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Another way of specifying an IP address in Cocoa apps Network
The Cocoa framework indeed has a lot of peculiar features. For example, you don't have to write IP addresses like everyone else does. Every segment of an IP address is a number between 0 and 255. (You could also say that they are a byte each). This can be translated into a number. So if you take the IP address of macosxhints.com, 207.44.210.206, and do this calculation:
   207*256*256*256
 + 44*256*256
 + 210*256
 + 206
You get 3,475,821,262. Now if you enter that number (without the commas -- 3475821262) into a Cocoa based browser (Firebird and Safari will do, Internet Explorer won't as it's a Carbon app), you will be at the macosxhints.com homepage. It seems to work in Cocoa based apps. I tried it with Safari, Firebird, and several CLI apps like traceroute, ping, telnet and ftp.

Practical? Maybe, but mostly as a gimmick. Of course, it can save you some typing. Anyone have any ideas for optimum usage?
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Another way of specifying an IP address in Cocoa apps
Authored by: pepito on May 28, '03 12:27:48PM

Also works in HEX http://0xCF2CD2CE

Works with anything that uses ip because it's just another way of expressing the address



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its called an "obscured" ip address
Authored by: gelstudios on May 28, '03 12:31:58PM

The address is supposed to work with anything ip based.

Basically its the dword (double word) format of the dotted decimal ip address.

You can do it with any scientific calculator:
207*256+44=*256+210=*256+206=3475821262

You can use it to "hide" the ip, but a simple ping will reveal the standard ip.

The obscured format will usually get past most filtering/censoring software used in school and libraries, etc.



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Another way of specifying an IP address in Cocoa apps
Authored by: jeb on May 28, '03 12:33:56PM
This isn't specific to Cocoa apps. I used to test this as an exploit to get around CyberNanny and similar software that blocked sites by name and x.x.x.x IP. They almost never blocked the denary IP. My method was a little different. I would turn each segment into binary, concatenate them, then convert that large string into a single denary number.

207.44.210.206

207 = 11001111
44   = 00101100 (note the "padding zeros")
210 = 11010010
206 = 11001110

207.44.210.206 --> 11001111001011001101001011001110
which converts to 3475821262.
Your way is easier. For those of you that get bent out of shape by these types of things:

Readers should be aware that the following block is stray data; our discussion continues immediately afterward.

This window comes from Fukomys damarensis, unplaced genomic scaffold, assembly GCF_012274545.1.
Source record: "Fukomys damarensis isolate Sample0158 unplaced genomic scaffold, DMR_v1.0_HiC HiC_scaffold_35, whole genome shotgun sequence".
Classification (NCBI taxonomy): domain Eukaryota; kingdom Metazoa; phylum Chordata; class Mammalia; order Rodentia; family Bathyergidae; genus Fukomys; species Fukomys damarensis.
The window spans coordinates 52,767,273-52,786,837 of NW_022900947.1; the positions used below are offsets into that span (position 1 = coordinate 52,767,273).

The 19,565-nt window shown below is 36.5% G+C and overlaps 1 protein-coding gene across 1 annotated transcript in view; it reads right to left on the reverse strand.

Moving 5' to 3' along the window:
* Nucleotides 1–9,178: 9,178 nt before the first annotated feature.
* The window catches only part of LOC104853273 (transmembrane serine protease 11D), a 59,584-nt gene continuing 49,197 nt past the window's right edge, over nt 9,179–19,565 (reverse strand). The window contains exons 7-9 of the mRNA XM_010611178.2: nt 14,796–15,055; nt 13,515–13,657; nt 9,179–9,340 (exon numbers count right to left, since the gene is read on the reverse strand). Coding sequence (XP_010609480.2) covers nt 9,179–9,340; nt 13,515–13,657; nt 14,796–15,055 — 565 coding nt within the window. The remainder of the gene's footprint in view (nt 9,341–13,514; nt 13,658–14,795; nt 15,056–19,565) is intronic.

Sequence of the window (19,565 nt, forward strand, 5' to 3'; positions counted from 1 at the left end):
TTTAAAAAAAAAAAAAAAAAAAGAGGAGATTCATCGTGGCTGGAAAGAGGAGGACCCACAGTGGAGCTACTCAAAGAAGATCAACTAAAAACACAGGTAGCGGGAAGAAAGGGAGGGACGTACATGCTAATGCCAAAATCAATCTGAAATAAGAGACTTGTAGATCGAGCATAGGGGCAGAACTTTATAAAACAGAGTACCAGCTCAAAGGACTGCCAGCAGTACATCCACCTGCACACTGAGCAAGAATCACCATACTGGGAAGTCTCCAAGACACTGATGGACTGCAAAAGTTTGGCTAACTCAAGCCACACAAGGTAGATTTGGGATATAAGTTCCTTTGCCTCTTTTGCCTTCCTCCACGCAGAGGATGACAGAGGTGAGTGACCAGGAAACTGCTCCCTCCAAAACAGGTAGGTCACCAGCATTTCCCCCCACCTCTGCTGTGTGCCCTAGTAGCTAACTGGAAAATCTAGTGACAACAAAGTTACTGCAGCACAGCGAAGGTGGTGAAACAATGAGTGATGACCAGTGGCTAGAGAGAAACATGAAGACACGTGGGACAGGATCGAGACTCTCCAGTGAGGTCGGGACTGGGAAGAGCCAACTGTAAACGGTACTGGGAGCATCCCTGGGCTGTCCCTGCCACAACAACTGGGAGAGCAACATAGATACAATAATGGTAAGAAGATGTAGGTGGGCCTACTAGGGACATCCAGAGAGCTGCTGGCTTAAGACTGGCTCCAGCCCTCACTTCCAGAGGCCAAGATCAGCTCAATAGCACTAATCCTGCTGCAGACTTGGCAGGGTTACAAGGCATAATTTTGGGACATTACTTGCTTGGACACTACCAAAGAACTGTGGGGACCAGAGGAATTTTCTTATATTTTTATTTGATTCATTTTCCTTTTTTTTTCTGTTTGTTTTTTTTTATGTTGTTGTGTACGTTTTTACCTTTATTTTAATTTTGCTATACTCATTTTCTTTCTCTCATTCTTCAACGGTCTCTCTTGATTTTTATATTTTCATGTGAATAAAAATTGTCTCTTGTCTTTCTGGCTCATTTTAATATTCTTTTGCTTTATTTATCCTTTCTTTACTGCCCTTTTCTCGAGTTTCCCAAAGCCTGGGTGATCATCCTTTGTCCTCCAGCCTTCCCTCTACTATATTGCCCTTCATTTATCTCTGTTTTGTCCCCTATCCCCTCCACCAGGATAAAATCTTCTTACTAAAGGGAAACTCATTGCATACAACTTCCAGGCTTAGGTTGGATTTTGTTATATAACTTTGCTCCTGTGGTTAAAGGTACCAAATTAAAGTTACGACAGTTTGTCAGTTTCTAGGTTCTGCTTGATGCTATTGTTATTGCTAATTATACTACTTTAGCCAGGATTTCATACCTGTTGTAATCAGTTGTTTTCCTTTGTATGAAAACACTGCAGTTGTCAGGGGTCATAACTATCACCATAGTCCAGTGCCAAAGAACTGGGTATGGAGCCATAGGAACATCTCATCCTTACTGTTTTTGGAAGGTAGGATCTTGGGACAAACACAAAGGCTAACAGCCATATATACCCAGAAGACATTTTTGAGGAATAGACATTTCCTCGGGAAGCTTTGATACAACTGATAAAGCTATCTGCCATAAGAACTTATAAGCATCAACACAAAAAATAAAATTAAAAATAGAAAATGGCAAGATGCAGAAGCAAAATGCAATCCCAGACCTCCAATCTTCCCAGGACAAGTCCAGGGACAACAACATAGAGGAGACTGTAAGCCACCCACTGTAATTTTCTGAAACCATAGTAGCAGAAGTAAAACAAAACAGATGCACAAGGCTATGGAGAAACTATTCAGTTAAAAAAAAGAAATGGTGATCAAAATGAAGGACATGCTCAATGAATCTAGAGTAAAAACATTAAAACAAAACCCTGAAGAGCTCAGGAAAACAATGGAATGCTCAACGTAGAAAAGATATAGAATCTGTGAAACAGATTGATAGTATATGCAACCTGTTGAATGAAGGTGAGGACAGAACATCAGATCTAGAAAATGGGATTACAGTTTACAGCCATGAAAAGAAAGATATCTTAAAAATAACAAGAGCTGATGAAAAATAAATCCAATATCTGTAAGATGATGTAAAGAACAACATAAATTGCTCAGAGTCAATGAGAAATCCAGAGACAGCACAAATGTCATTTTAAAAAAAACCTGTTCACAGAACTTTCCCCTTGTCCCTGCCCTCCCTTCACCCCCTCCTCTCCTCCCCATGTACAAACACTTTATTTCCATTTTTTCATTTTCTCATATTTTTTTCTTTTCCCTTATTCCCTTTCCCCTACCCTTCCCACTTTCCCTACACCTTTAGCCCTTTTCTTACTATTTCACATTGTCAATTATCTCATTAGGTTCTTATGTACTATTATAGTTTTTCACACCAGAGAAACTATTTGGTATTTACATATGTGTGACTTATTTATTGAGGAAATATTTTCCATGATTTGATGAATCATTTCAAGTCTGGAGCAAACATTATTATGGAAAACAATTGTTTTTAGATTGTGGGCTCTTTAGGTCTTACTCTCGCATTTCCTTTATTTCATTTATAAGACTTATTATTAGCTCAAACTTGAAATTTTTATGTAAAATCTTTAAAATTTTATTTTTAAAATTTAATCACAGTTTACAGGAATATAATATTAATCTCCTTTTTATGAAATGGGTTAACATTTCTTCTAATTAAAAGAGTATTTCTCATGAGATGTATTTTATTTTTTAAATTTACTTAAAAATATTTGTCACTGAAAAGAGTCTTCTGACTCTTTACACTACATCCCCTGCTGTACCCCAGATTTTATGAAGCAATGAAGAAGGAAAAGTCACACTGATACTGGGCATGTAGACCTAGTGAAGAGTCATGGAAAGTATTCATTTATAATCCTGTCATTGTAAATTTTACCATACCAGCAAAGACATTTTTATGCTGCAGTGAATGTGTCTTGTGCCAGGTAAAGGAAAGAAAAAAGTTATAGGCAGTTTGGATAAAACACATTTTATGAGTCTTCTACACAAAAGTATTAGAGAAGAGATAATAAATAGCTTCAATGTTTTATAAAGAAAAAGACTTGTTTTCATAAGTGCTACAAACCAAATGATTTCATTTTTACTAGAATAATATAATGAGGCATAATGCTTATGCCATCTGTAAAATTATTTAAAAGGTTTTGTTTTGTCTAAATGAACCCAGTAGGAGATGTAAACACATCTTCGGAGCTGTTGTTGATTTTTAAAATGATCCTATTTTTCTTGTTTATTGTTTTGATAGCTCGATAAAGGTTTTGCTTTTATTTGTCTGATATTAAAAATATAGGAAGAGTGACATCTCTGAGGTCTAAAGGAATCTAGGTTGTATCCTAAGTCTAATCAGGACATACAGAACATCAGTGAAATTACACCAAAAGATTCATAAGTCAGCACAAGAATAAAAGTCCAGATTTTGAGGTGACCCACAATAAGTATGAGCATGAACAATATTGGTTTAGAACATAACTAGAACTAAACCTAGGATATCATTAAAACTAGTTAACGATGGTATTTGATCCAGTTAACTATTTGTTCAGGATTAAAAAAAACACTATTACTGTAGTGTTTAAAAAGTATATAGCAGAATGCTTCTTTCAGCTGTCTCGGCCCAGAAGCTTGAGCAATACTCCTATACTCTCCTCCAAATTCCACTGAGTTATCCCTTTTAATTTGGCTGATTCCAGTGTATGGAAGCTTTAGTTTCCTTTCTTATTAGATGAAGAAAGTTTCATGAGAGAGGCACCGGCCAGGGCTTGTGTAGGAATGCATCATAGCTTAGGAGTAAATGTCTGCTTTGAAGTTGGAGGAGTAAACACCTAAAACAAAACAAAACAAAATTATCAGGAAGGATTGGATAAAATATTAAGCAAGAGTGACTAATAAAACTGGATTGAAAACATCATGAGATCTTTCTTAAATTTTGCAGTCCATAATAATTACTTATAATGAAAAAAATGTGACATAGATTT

denary
adj 1: containing ten or ten parts [syn: tenfold]
2: numbered or proceeding by tens; based on ten;
  "the decimal system" [syn: decimal]


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Re: Those of us who get bent out of shape
Authored by: aogail on May 28, '03 01:05:14PM

You should have used 'who': "For those of you who get bent out of shape..." ;)



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Re: Those of us who get bent out of shape
Authored by: craigsheppard on May 28, '03 05:49:36PM

Lol!



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Another way of specifying an IP address in Cocoa apps
Authored by: notmatt on May 28, '03 12:39:32PM

IP address are just 32-bits of information, the "segments" are just for readability, and don't exist anywhere except for when they're displayed, so in that sense, using a 32-bit number for them makes sense.

However, I don't think this is a Cocoa feature; I remember this working just fine on windows IE browsers, and it was noted as a security risk, since you could get URLs like the following:

http://www.cnn.com@3475821262

which looked relatively innocuous to the unseasoned user, and could be used to spoof someone into downloading something nasty. I'm not entirely certain, but I actually think that it's one of the standard representations of an address, but I'd rather not wade through RFCs to confirm my suspicion. Anyone know for sure?



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Another way of specifying an IP address in Cocoa apps
Authored by: greed on May 29, '03 11:17:39AM

If you're looking up RFCs, you'll want to go waaaaay back to the "class-based" addressing schemes. Remember class A, B and C addresses?